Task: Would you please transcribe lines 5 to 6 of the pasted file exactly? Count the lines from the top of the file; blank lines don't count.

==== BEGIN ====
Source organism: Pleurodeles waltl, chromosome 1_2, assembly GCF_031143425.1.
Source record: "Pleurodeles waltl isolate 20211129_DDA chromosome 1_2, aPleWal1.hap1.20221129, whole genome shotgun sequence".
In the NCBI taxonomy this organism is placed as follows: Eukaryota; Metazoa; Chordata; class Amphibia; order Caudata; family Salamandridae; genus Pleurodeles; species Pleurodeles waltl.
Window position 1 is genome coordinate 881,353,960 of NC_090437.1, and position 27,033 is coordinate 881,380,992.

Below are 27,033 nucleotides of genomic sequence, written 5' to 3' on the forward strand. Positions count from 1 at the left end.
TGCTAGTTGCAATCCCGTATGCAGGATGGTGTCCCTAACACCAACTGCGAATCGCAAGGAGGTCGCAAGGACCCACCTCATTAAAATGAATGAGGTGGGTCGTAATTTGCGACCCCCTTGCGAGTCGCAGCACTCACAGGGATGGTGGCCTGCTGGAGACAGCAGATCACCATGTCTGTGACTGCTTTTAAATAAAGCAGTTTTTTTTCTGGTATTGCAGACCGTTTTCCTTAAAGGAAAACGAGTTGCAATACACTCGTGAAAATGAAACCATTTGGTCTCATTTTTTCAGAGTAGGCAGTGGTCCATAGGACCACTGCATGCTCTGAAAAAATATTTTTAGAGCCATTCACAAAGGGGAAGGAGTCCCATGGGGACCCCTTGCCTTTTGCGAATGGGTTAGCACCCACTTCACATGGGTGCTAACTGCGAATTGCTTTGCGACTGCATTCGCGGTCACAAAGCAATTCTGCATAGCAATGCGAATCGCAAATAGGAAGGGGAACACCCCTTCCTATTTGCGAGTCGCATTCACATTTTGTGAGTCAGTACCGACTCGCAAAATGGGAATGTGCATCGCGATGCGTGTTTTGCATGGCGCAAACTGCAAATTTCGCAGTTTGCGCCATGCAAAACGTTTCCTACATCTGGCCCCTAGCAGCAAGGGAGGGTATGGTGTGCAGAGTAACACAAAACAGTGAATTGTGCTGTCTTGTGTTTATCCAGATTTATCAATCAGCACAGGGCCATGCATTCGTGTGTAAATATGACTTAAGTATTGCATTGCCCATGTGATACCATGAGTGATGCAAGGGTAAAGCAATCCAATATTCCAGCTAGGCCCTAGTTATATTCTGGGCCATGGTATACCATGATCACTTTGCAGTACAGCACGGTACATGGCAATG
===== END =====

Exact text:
Below are 27,033 nucleotides of genomic sequence, written 5' to 3' on the forward strand. Positions count from 1 at the left end.
TGCTAGTTGCAATCCCGTATGCAGGATGGTGTCCCTAACACCAACTGCGAATCGCAAGGAGGTCGCAAGGACCCACCTCATTAAAATGAATGAGGTGGGTCGTAATTTGCGACCCCCTTGCGAGTCGCAGCACTCACAGGGATGGTGGCCTGCTGGAGACAGCAGATCACCATGTCTGTGACTGCTTTTAAATAAAGCAGTTTTTTTTCTGGTATTGCAGACCGTTTTCCTTAAAGGAAAACGAGTTGCAATACACTCGTGAAAATGAAACCATTTGGTCTCATTTTTTCAGAGTAGGCAGTGGTCCATAGGACCACTGCATGCTCTGAAAAAATATTTTTAGAGCCATTCACAAAGGGGAAGGAGTCCCATGGGGACCCCTTGCCTTTTGCGAATGGGTTAGCACCCACTTCACATGGGTGCTAACTGCGAATTGCTTTGCGACTGCATTCGCGGTCACAAAGCAATTCTGCATAGCAATGCGAATCGCAAATAGGAAGGGGAACACCCCTTCCTATTTGCGAGTCGCATTCACATTTTGTGAGTCAGTACCGACTCGCAAAATGGGAATGTGCATCGCGATGCGTGTTTTGCATGGCGCAAACTGCAAATTTCGCAGTTTGCGCCATGCAAAACGTTTCCTACATCTGGCCCCTAGCAGCAAGGGAGGGTATGGTGTGCAGAGTAACACAAAACAGTGAATTGTGCTGTCTTGTGTTTATCCAGATTTATCAATCAGCACAGGGCCATGCATTCGTGTGTAAATATGACTTAAGTATTGCATTGCCCATGTGATACCATGAGTGATGCAAGGGTAAAGCAATCCAATATTCCAGCTAGGCCCTAGTTATATTCTGGGCCATGGTATACCATGATCACTTTGCAGTACAGCACGGTACATGGCAATG